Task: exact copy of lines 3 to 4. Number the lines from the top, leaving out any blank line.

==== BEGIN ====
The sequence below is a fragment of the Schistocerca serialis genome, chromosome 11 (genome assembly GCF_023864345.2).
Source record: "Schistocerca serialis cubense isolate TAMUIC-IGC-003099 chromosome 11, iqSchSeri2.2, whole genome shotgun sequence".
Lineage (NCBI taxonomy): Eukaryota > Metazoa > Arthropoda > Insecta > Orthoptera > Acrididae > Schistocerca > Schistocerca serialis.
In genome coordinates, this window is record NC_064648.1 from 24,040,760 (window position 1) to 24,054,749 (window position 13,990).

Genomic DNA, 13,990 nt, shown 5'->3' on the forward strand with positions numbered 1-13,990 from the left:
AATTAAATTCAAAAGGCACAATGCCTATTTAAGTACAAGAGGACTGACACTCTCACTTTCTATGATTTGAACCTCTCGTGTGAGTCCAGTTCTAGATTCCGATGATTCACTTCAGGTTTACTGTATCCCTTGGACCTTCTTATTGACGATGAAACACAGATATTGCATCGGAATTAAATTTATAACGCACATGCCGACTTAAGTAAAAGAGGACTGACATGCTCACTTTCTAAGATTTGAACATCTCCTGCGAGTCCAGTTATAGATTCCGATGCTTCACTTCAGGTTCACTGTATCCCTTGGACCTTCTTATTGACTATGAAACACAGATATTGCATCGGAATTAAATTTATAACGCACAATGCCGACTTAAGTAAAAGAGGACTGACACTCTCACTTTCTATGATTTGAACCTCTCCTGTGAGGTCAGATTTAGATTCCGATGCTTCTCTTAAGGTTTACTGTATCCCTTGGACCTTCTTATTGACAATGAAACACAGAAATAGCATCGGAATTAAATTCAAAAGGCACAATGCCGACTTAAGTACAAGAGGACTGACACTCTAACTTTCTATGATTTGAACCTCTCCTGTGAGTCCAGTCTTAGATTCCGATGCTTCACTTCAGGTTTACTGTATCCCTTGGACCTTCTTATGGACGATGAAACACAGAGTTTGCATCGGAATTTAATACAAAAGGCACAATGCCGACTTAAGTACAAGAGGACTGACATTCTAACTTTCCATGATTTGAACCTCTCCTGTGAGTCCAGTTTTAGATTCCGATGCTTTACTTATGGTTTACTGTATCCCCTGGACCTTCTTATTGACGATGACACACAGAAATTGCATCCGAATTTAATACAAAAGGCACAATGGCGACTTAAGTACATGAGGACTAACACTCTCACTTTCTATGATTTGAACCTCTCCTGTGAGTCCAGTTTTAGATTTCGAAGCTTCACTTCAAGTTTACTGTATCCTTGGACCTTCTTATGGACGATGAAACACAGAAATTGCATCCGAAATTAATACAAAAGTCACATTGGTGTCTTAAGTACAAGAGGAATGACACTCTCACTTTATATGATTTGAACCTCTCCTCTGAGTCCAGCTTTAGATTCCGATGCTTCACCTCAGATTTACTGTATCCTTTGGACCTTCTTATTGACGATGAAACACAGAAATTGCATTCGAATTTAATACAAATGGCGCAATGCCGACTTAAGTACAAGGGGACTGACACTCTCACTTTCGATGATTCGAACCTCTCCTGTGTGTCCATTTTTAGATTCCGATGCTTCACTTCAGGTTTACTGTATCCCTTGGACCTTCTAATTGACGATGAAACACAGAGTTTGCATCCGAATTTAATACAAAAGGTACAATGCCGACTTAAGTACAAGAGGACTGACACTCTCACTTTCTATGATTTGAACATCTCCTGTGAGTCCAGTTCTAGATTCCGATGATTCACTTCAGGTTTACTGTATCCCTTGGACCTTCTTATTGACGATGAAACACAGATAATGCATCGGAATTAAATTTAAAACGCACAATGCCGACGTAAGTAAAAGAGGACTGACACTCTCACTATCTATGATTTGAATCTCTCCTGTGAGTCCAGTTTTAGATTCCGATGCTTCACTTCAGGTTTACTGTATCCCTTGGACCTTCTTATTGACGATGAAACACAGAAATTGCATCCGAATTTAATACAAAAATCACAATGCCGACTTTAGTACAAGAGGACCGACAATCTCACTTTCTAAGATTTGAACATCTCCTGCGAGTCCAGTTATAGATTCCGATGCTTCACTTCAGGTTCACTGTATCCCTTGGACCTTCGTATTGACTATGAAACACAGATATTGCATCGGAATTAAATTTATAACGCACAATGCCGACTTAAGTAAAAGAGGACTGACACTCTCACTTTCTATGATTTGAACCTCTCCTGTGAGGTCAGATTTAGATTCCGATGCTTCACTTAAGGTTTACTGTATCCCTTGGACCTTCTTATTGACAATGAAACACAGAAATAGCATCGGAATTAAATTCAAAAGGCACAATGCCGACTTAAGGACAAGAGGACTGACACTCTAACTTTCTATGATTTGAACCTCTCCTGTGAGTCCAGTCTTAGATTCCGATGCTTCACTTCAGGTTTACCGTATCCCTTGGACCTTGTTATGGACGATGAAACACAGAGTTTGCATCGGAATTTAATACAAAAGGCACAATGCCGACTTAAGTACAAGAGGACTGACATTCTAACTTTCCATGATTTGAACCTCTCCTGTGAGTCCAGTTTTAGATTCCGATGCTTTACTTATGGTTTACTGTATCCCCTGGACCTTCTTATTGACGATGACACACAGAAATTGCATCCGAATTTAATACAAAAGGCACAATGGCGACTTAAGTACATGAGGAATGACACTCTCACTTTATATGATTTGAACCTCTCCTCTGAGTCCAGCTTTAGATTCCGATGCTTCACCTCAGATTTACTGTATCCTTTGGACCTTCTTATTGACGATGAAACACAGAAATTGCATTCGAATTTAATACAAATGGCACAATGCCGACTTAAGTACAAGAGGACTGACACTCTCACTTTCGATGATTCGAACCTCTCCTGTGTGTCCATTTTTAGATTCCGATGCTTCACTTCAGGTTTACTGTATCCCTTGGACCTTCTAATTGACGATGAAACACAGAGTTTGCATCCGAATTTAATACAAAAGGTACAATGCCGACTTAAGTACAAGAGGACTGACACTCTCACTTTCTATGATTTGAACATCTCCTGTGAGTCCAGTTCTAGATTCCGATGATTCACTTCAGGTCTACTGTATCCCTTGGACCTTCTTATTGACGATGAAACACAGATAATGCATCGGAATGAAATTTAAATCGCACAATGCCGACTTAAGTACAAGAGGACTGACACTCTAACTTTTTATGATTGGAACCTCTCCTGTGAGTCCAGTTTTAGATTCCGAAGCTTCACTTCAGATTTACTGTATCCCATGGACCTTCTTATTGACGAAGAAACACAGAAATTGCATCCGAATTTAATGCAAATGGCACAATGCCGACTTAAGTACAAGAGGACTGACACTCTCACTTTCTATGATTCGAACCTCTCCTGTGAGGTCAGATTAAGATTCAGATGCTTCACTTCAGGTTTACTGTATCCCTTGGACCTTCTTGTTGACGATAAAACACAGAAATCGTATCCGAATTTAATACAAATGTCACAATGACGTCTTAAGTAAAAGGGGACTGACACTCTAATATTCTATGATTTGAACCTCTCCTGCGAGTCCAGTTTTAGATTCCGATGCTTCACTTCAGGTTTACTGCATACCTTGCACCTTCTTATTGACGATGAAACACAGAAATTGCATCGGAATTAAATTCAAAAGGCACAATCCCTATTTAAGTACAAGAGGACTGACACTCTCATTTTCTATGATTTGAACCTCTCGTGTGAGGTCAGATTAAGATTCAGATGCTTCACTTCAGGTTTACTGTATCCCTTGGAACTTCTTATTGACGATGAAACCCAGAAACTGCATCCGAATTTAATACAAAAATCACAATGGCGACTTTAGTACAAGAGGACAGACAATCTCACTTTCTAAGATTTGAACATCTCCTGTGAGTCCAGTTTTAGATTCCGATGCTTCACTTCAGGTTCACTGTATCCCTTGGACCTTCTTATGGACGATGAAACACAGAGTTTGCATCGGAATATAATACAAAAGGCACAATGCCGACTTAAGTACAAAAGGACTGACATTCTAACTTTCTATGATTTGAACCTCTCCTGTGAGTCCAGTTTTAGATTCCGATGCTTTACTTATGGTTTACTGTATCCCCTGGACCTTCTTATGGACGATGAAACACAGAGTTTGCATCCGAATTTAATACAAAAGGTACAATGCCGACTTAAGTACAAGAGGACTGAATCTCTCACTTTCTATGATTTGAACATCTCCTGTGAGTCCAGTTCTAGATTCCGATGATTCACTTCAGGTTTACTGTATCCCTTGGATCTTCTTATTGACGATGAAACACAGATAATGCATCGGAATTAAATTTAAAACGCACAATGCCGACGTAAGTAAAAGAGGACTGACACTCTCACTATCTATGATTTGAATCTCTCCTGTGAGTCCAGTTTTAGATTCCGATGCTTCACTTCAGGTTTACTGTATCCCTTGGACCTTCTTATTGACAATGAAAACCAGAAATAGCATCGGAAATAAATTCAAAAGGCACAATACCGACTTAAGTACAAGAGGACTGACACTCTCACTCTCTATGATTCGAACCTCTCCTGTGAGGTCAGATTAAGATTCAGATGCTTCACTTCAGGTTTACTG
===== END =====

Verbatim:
Lineage (NCBI taxonomy): Eukaryota > Metazoa > Arthropoda > Insecta > Orthoptera > Acrididae > Schistocerca > Schistocerca serialis.
In genome coordinates, this window is record NC_064648.1 from 24,040,760 (window position 1) to 24,054,749 (window position 13,990).